Louisiana Red, When My Mama Was Living (Labor Records)

Louisiana Red, When My Mama Was Living, album cover

Louisiana Red was an old-school bluesman. He had a searing, knife-in-your-gut voice that sounded as if his lyrics were experiences he was having at that very moment, not just things he remembered from his past. Buy on AmazonBuy on iTunes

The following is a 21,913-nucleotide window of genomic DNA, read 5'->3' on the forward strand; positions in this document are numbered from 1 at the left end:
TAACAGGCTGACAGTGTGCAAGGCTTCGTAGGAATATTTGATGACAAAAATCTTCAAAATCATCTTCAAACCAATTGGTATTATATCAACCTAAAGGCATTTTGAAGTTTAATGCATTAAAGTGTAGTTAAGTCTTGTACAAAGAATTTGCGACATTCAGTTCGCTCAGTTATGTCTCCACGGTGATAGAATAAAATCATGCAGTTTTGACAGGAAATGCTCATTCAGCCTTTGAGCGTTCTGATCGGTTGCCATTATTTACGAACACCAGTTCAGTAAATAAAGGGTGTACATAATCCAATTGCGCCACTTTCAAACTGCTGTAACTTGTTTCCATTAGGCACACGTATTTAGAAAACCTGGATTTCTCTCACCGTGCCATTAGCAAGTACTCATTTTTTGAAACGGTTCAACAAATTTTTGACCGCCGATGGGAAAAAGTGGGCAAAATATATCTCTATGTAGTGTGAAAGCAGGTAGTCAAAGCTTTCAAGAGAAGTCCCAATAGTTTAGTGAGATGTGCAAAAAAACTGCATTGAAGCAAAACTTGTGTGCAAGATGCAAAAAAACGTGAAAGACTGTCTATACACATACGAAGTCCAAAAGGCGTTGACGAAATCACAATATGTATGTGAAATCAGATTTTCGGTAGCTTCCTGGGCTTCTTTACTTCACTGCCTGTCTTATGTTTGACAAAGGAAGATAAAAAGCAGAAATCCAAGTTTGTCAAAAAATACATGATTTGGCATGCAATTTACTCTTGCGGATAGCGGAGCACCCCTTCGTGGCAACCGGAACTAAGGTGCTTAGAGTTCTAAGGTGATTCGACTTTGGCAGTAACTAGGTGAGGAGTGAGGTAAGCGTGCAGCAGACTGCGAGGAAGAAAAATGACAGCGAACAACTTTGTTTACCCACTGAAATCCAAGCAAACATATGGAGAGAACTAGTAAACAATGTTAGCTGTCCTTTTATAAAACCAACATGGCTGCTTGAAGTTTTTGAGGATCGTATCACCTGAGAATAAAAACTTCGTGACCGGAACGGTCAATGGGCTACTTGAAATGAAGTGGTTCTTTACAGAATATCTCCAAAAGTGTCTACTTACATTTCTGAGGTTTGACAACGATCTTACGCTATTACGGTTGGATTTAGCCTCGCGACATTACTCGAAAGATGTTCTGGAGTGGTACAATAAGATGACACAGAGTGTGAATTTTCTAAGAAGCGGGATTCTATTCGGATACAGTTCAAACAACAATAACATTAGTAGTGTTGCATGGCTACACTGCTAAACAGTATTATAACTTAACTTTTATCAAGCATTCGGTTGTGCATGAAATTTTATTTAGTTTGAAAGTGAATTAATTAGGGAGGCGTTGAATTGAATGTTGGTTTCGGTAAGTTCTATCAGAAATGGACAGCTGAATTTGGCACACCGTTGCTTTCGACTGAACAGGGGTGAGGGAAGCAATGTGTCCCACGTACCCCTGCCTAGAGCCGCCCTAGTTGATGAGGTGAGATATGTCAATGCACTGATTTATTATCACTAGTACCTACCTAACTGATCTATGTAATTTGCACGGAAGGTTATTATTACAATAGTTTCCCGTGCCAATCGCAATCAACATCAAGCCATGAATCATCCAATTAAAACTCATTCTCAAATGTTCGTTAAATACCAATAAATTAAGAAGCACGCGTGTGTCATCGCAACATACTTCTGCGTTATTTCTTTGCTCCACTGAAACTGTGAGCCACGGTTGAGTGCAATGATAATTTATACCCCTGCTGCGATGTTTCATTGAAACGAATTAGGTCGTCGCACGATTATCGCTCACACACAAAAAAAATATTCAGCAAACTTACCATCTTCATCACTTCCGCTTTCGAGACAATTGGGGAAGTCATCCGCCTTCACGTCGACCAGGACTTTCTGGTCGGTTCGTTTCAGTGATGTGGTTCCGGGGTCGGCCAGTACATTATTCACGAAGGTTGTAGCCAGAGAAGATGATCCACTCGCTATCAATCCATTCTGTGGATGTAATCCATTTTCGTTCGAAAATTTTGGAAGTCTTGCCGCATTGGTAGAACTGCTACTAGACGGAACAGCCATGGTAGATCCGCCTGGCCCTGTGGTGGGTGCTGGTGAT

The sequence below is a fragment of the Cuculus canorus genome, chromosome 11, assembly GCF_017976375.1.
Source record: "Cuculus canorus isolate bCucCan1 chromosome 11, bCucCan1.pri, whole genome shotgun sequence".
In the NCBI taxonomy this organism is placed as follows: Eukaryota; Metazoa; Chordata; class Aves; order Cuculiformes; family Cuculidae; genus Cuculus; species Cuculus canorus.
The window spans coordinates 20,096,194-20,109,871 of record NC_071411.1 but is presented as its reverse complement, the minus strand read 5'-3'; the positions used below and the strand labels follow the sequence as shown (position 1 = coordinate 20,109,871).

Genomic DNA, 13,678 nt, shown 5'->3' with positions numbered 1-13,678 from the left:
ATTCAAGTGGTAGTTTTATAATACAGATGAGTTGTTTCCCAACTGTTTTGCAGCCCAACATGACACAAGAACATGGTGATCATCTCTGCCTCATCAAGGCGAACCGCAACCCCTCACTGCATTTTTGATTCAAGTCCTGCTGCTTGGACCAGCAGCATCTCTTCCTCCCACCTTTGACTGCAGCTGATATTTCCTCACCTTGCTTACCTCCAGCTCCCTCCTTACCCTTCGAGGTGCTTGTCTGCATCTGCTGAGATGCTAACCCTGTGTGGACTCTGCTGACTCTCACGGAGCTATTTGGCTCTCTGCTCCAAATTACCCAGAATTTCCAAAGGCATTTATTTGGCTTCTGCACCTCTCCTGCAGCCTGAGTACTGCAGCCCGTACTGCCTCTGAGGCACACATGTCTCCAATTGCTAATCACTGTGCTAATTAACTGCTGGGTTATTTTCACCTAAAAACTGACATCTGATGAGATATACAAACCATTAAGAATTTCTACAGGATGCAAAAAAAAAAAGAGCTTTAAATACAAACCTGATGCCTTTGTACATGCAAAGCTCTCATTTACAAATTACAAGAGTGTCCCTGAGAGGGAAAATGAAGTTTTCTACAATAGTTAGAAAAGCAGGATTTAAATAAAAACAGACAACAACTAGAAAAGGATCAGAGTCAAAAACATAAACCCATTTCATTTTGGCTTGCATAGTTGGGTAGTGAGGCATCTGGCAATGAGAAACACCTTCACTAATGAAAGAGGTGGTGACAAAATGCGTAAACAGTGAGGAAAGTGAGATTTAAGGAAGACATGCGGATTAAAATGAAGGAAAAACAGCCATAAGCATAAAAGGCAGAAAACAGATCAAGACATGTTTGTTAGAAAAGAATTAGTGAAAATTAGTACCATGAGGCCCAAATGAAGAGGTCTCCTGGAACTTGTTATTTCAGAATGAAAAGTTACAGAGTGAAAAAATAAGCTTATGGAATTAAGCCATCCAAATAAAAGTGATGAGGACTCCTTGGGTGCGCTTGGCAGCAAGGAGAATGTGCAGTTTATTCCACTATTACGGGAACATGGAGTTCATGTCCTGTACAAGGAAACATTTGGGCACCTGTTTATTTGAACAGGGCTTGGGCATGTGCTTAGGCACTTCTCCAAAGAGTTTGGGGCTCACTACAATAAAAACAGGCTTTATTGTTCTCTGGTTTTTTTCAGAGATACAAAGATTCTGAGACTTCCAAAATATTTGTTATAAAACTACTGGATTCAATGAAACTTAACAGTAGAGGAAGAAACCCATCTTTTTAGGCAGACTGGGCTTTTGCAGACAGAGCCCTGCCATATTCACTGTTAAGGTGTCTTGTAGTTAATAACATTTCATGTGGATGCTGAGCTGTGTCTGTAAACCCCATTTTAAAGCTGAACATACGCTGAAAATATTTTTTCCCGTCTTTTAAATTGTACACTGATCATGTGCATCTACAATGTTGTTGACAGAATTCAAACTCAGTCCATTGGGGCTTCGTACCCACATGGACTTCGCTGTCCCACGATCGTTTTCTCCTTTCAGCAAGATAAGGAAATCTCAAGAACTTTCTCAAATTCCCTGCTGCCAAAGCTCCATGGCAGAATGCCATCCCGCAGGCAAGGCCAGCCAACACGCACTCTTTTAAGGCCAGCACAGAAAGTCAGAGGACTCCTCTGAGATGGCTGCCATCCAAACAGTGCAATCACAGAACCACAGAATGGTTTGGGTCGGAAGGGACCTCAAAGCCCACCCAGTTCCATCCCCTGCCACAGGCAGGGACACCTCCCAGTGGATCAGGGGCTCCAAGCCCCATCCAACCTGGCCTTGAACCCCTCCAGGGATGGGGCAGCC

Given his bad luck, violent history, this is not surprising. He also fulfilled the portrayal of bluesman as wanderer as his music took him from Pittsburgh to New York, New Jersey to Montreux Switzerland. And his guitar playing was deceptively simple in notes, but complex in its power and sound. As Robert Palmer has defined it, Red’s blues were “deep blues.” The tracks on this were recorded in the mid-’70s when Louisiana Red was making his slow comeback. It is mainly vocals, guitar, and harmonica. This sparseness is effective as it allows all the focus to be on his voice, the music, and the sentiments that power them. His lament for his mother “When My Mama Was Living” is heartfelt and emotional in its starkness. This feeling continues in his resigned death song “Cold White Sheet.” Both these tunes are around the 5-minute range, allowing for the intensity to increase like someone’s hands slowly squeezing a throat. This intensity also holds for the more propulsive numbers such as the caught-you-cheating kiss-off of “Caught Your Man and Gone.” Whether sad or angry, the menace in Louisiana Red’s voice and music is a constant presence, and it makes for a great acoustic record well suited for a dark, low-lit evening of reflection rather than an epic dance party.